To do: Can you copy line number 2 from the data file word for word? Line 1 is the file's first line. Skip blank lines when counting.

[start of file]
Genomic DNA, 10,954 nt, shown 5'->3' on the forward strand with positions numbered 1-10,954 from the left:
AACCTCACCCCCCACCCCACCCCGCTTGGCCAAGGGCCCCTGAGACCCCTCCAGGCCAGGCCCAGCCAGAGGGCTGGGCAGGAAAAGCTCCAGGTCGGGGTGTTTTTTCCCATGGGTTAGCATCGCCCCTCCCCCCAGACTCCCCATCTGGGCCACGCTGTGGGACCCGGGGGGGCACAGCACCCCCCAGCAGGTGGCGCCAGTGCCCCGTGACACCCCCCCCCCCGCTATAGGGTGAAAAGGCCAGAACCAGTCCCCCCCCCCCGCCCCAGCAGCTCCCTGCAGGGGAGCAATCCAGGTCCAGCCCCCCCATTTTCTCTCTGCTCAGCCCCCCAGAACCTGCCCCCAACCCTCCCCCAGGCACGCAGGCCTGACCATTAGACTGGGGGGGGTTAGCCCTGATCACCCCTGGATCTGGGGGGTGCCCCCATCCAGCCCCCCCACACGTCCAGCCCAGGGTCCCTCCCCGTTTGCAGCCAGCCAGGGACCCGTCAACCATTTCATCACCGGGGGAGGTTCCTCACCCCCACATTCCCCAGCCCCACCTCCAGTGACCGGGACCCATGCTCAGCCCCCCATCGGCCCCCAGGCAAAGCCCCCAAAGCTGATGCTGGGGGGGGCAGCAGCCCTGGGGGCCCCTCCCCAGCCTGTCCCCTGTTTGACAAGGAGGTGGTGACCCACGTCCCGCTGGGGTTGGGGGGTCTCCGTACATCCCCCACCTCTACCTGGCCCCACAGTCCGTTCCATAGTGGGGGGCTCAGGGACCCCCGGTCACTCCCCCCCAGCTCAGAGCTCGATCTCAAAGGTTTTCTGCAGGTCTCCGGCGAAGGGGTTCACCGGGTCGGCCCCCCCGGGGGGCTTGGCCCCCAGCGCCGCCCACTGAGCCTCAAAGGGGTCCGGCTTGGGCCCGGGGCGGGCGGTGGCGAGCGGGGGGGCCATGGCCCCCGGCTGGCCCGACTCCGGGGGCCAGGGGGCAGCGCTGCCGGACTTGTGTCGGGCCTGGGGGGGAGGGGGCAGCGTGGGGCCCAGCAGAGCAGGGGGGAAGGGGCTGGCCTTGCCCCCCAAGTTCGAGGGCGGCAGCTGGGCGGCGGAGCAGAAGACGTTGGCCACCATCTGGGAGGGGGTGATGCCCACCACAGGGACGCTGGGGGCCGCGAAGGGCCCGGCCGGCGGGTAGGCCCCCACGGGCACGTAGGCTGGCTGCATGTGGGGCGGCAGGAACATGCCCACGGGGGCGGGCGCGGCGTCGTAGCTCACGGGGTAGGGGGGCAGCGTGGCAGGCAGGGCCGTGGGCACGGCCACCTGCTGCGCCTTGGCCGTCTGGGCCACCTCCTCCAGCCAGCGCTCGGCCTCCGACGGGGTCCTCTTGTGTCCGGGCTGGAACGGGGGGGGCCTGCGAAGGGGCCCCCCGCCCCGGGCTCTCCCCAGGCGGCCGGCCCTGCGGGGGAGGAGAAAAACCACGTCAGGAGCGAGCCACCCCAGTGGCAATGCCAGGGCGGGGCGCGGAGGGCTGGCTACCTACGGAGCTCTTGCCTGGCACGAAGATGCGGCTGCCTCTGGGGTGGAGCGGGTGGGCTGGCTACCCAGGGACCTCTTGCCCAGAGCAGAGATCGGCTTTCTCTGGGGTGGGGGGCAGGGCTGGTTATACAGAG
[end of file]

AACCTCACCCCCCACCCCACCCCGCTTGGCCAAGGGCCCCTGAGACCCCTCCAGGCCAGGCCCAGCCAGAGGGCTGGGCAGGAAAAGCTCCAGGTCGGGGTGTTTTTTCCCATGGGTTAGCATCGCCCCTCCCCCCAGACTCCCCATCTGGGCCACGCTGTGGGACCCGGGGGGGCACAGCACCCCCCAGCAGGTGGCGCCAGTGCCCCGTGACACCCCCCCCCCCGCTATAGGGTGAAAAGGCCAGAACCAGTCCCCCCCCCCCGCCCCAGCAGCTCCCTGCAGGGGAGCAATCCAGGTCCAGCCCCCCCATTTTCTCTCTGCTCAGCCCCCCAGAACCTGCCCCCAACCCTCCCCCAGGCACGCAGGCCTGACCATTAGACTGGGGGGGGTTAGCCCTGATCACCCCTGGATCTGGGGGGTGCCCCCATCCAGCCCCCCCACACGTCCAGCCCAGGGTCCCTCCCCGTTTGCAGCCAGCCAGGGACCCGTCAACCATTTCATCACCGGGGGAGGTTCCTCACCCCCACATTCCCCAGCCCCACCTCCAGTGACCGGGACCCATGCTCAGCCCCCCATCGGCCCCCAGGCAAAGCCCCCAAAGCTGATGCTGGGGGGGGCAGCAGCCCTGGGGGCCCCTCCCCAGCCTGTCCCCTGTTTGACAAGGAGGTGGTGACCCACGTCCCGCTGGGGTTGGGGGGTCTCCGTACATCCCCCACCTCTACCTGGCCCCACAGTCCGTTCCATAGTGGGGGGCTCAGGGACCCCCGGTCACTCCCCCCCAGCTCAGAGCTCGATCTCAAAGGTTTTCTGCAGGTCTCCGGCGAAGGGGTTCACCGGGTCGGCCCCCCCGGGGGGCTTGGCCCCCAGCGCCGCCCACTGAGCCTCAAAGGGGTCCGGCTTGGGCCCGGGGCGGGCGGTGGCGAGCGGGGGGGCCATGGCCCCCGGCTGGCCCGACTCCGGGGGCCAGGGGGCAGCGCTGCCGGACTTGTGTCGGGCCTGGGGGGGAGGGGGCAGCGTGGGGCCCAGCAGAGCAGGGGGGAAGGGGCTGGCCTTGCCCCCCAAGTTCGAGGGCGGCAGCTGGGCGGCGGAGCAGAAGACGTTGGCCACCATCTGGGAGGGGGTGATGCCCACCACAGGGACGCTGGGGGCCGCGAAGGGCCCGGCCGGCGGGTAGGCCCCCACGGGCACGTAGGCTGGCTGCATGTGGGGCGGCAGGAACATGCCCACGGGGGCGGGCGCGGCGTCGTAGCTCACGGGGTAGGGGGGCAGCGTGGCAGGCAGGGCCGTGGGCACGGCCACCTGCTGCGCCTTGGCCGTCTGGGCCACCTCCTCCAGCCAGCGCTCGGCCTCCGACGGGGTCCTCTTGTGTCCGGGCTGGAACGGGGGGGGCCTGCGAAGGGGCCCCCCGCCCCGGGCTCTCCCCAGGCGGCCGGCCCTGCGGGGGAGGAGAAAAACCACGTCAGGAGCGAGCCACCCCAGTGGCAATGCCAGGGCGGGGCGCGGAGGGCTGGCTACCTACGGAGCTCTTGCCTGGCACGAAGATGCGGCTGCCTCTGGGGTGGAGCGGGTGGGCTGGCTACCCAGGGACCTCTTGCCCAGAGCAGAGATCGGCTTTCTCTGGGGTGGGGGGCAGGGCTGGTTATACAGAG